Friday, July 18, 2014

Family summer evening ride and tour of Victoria's Fisherman's Wharf Floathome community

     The family that motos together, stays together. 

We have had some stellar summer weather and I stare out the window from my air conditioned office and wish I was sitting on my bike soaking up summer and waiting for the day to be done so we can venture forth and enjoy two wheeled family time. These are the days that  the clock ticks by slowly and time seems to stand still, how come on rainy days time seems to speed up?

My gear hangs patiently waiting for me and I stare at it all day thinking 3-2-1 BLAST-OFF!!! It's a great conversation piece at work. I have wondered if I could get my bike up to my office and sit on that instead of my steno chair - now that would be a conversation starter!  (only kidding).   When people ask me if the gear belongs to me and what I ride, I usually see a look of surprise and even a look of shock come across their faces after I say,  "Yes and a Honda Shadow" Most people say, "Wow, that's cool" or "Good for you."   Then they ask me how long I've been riding and I say almost four years and that I was a late bloomer.   It's weird because they seem genuinely shocked and I see it as just an ordinary thing that lots of women do. It's not like I am a trail blazer or suffragette - those were amazing women. 

But I digress from the intent of my post.  This summer day was like every other summer day, ripe for riding and adventure, I talked the moto family into going for an evening ride under the pretense of getting ice cream.  (They always fall for that one). So off we went.

Victoria is a very eclectic, vibrant, and beautiful city with history at every turn in the form of architecture and cool little pockets of diversity.  We are called the Garden City and are famous for our parks and scenery, we also have one of the oldest Chinese communities in Canada, Chinatown is beautiful. I forget how lovely it is during the day to day grind.  My daily commute is through the heart of downtown and at 8:30am it's a beehive of activity and during peak tourist season it is hard to navigate around the downtown core and at times downright dangerous when on a bike.  (I avoid anything with a rental car sticker on the bumper) tonight we decided to live on the edge and drive through the tourist mayhem and taxi cab/tour bus chaos,  to head to Fisherman's Wharf for ice cream and to look at the local float home village.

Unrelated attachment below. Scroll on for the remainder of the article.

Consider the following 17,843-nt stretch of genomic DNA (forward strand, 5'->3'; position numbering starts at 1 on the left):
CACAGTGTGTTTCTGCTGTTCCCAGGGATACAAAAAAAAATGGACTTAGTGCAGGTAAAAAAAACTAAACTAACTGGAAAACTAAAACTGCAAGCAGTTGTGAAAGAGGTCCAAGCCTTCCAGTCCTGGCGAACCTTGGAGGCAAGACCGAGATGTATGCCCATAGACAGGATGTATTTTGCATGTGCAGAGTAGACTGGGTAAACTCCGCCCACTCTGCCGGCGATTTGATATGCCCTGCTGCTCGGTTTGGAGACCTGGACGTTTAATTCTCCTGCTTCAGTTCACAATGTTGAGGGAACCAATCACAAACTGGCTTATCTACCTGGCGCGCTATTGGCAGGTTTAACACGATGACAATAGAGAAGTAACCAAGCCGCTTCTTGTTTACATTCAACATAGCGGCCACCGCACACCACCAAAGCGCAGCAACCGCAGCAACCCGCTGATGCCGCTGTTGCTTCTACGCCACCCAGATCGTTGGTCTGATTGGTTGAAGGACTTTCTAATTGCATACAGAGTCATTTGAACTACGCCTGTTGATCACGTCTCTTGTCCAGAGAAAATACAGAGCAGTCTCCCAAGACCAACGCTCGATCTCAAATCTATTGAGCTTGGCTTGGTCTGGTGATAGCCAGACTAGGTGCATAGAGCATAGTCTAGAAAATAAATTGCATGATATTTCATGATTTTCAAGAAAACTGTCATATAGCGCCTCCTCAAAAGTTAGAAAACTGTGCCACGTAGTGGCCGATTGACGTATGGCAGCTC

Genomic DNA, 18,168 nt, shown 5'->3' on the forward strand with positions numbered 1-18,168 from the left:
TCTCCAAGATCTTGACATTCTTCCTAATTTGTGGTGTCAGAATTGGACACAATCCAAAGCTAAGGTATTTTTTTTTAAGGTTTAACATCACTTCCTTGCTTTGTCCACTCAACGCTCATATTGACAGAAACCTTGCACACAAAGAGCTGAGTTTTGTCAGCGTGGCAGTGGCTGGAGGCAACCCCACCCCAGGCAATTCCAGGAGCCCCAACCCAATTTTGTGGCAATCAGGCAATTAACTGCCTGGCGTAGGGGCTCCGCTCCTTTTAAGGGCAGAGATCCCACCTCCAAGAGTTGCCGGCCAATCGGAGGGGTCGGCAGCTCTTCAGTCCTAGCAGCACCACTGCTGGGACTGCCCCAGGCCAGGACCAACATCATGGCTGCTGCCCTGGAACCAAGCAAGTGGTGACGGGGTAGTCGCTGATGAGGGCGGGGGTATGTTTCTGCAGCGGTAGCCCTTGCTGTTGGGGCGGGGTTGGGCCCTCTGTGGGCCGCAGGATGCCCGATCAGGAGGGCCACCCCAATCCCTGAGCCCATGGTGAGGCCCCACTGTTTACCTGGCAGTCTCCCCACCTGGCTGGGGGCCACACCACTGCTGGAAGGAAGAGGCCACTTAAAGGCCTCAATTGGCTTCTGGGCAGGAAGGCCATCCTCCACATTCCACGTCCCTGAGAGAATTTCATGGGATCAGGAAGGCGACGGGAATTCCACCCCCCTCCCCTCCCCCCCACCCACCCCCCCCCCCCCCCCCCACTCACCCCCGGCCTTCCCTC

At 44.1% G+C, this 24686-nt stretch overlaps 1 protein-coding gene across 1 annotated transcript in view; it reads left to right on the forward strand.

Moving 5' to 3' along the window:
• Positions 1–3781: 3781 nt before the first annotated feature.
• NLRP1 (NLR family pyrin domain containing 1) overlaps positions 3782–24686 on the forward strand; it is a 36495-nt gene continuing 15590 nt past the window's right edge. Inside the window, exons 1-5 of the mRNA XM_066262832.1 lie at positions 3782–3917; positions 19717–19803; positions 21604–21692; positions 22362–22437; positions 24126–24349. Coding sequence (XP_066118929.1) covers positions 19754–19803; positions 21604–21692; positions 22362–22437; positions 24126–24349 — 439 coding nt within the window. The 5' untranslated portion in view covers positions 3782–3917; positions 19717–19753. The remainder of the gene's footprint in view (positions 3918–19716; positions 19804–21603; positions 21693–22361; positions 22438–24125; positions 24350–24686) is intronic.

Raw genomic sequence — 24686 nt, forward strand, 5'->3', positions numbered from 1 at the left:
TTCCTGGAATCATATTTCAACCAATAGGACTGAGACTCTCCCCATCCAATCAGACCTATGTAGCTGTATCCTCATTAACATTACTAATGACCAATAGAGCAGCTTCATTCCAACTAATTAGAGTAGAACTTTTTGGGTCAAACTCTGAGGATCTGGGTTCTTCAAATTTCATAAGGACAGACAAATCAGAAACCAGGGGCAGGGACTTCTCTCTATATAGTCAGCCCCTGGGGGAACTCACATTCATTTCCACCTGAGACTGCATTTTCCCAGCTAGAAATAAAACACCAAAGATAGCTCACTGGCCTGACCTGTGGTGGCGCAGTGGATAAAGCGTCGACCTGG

My little motorcyclista and I doing my must have moto selfie.

Awhile back I shared with  my blog followers I used to live on a floathome for 10 years in the harbour, I have been scouring my picture box and somehow they are buried somewhere in the depths of my basement.  Yes I am a hoarder and they are somewhere down in the basement of doom.  Anyway  here is my house the "The Resting Cloud" in it's current form - a Mexican Restaurant.  This breaks my heart because they have changed it so much, it used to be beautiful when I owned it, it was loaded with hanging flower baskets and railing boxes and spectacular in the summer and not this hideous colour scheme. 

An artist friend painted a picture of my house as a gift for us & this is what it looked like in it's glory days.